Playing with Google Maps API

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I finally got round to playing with the Google Maps API, and the results can be seen here. I took data from the GnomeWorldWide wiki page and merged in some information from the Planet Gnome FOAF file (which now includes the nicknames and hackergotchis).

The code is available here (a BZR branch, but you can easily download the latest versions of the files directly). The code works roughly as follows:

  • Convert the locations info GnomeWorldWide page into an XML file, adding information from the Planet Gnome FOAF file using the script.
  • When the main page loads, it requests the XML file previously generated. For each person element in the XML file, a marker is created on the map.
  • When a marker is clicked, an info window is displayed, which is the result of applying an XSLT transformation to the XML node.

Python class advisors

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Anyone who has played with Zope 3 has probably seen the syntax used to declare what interfaces a particular class implements. It looks something like this:

class Foo:
    implements(IFoo, IBar)

This leads to the following question: how can a function call inside a class definition’s scope affect the resulting class? To understand how this works, a little knowledge of Python metaclasses is needed.


In Python, classes are instances of metaclasses. For new-style classes, the default metaclass is type (which happens to be its own metaclass). When you create a new class or subclass, you are creating a new instance of the metaclass. The constructor for a metaclass takes three arguments: the class’s name, a tuple of the base classes and a dictionary attributes and methods. So the following two definitions of the class C are equivalent:

class C(object):
    a = 42

C = type('C', (object,), {'a': 42})

The metaclass for a particular class can be picked in a number of ways:

  • A __metaclass__ variable at module or class scope.
  • Use the same metaclass as the base class.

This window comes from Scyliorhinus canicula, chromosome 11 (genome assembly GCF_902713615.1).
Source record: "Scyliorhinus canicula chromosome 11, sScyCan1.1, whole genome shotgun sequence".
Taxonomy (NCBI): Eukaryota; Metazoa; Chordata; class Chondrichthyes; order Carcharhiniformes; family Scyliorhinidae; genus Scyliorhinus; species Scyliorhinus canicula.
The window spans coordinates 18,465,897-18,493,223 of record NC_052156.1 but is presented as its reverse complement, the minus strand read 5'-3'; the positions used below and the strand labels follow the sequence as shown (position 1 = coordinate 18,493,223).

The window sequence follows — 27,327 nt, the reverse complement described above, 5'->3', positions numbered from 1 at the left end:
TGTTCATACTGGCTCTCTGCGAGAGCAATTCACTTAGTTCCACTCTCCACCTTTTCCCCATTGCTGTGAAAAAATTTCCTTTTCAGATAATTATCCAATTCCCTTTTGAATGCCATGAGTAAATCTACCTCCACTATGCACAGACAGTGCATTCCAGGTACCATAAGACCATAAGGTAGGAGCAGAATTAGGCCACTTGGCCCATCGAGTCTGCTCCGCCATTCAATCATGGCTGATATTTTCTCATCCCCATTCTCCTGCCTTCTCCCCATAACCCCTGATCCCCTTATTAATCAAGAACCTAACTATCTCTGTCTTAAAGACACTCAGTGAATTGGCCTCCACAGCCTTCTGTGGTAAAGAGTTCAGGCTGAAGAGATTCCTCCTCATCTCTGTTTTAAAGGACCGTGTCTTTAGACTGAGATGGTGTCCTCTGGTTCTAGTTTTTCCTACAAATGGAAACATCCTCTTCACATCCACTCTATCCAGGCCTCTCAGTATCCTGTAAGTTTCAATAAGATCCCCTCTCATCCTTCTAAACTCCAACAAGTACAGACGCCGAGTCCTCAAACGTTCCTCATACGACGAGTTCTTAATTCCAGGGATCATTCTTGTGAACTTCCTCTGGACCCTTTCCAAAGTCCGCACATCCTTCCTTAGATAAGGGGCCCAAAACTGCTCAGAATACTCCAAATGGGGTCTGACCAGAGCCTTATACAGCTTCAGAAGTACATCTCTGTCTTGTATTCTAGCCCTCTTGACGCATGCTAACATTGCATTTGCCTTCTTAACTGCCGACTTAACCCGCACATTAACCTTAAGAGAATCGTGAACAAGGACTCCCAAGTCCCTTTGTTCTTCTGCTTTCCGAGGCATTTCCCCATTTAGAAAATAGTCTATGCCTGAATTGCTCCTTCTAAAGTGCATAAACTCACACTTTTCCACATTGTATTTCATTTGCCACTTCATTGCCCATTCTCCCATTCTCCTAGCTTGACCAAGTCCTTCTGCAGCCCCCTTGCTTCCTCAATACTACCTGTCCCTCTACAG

If no metaclass is specified through either of these means, an “old style” class is created. I won’t cover old style classes here.

Now in Python calling a function and creating a new instance look pretty similar. In fact the metaclass machinary doesn’t really care. The following two class definitions are also equivalent:

class C:
    __metaclass__ = type

def not_the_metaclass(name, bases, attrs):
    return type(name, bases, attrs)

class C:
    __metaclass__ = not_the_metaclass

So using a function or other callable object as the metaclass allows you to hook into the class creation without affecting the type of the resulting class.

Class Advisors

The tricks performed by the Zope implements() function are wrapped up in the zope.interface.advice module. It does so by making use of the fact that Python programs can inspect their execution stack at runtime.

  1. Walk up the stack to where the scope of the class being defined.
  2. Check to see if a “__metaclass__” variable has been set, which would indicate the that a metaclass has been specified for this particular class already.
  3. Check the module scope for a “__metaclass__” variable.
  4. Define a function advise(name, bases, cdict) that does the following:
    • Deduce the metaclass (either what __metaclass__ was set to in the class scope, the module scope, or check base classes).
    • Call the metaclass to create the new class.
    • Do something to the new class (in the case of Zope, it sets what interfaces the class implements).
  5. Set the “__metaclass__” variable in the class scope to this function.

The actual implementation is a little more complicated to handle the case of registering multiple class advisors for a single class. The actual interface provided is quite simple though:

from zope.interface.advice import addClassAdvisor

def setA():
    def advisor(cls):
        cls.a = 42
        return cls

class C:

This simply sets the attribute ‘a’ on the class after it has been created. Also, since method decorators are implemented as a single function call, they can add a class advisor as a way to perform some extra work on the class or method after the class has been constructed.


One of the nice things about living in Perth is the forrests down south. Below is one of the photos I took over the weekend down in Pemberton:

Karri Forrest around Big Brook Dam, Pemberton
The Karri forrest on the other side of Big Brook Dam, Pemberton